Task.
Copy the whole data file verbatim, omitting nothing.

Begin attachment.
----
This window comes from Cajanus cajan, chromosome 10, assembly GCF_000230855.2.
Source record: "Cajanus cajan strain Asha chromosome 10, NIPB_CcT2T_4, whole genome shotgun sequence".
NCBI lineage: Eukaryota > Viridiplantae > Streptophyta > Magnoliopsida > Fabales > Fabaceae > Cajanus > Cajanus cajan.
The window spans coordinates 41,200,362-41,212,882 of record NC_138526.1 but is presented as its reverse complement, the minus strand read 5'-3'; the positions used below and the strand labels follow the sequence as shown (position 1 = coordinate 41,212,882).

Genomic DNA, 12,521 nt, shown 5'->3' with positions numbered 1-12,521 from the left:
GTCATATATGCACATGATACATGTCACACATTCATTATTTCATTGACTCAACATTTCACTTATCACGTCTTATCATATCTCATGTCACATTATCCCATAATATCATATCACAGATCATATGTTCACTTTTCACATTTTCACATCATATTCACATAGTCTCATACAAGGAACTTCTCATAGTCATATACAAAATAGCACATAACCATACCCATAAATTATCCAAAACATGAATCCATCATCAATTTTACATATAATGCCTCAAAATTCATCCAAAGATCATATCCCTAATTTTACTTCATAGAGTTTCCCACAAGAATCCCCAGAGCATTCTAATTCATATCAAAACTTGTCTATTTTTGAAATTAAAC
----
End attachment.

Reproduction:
This window comes from Cajanus cajan, chromosome 10, assembly GCF_000230855.2.
Source record: "Cajanus cajan strain Asha chromosome 10, NIPB_CcT2T_4, whole genome shotgun sequence".
NCBI lineage: Eukaryota > Viridiplantae > Streptophyta > Magnoliopsida > Fabales > Fabaceae > Cajanus > Cajanus cajan.
The window spans coordinates 41,200,362-41,212,882 of record NC_138526.1 but is presented as its reverse complement, the minus strand read 5'-3'; the positions used below and the strand labels follow the sequence as shown (position 1 = coordinate 41,212,882).

Genomic DNA, 12,521 nt, shown 5'->3' with positions numbered 1-12,521 from the left:
GTCATATATGCACATGATACATGTCACACATTCATTATTTCATTGACTCAACATTTCACTTATCACGTCTTATCATATCTCATGTCACATTATCCCATAATATCATATCACAGATCATATGTTCACTTTTCACATTTTCACATCATATTCACATAGTCTCATACAAGGAACTTCTCATAGTCATATACAAAATAGCACATAACCATACCCATAAATTATCCAAAACATGAATCCATCATCAATTTTACATATAATGCCTCAAAATTCATCCAAAGATCATATCCCTAATTTTACTTCATAGAGTTTCCCACAAGAATCCCCAGAGCATTCTAATTCATATCAAAACTTGTCTATTTTTGAAATTAAAC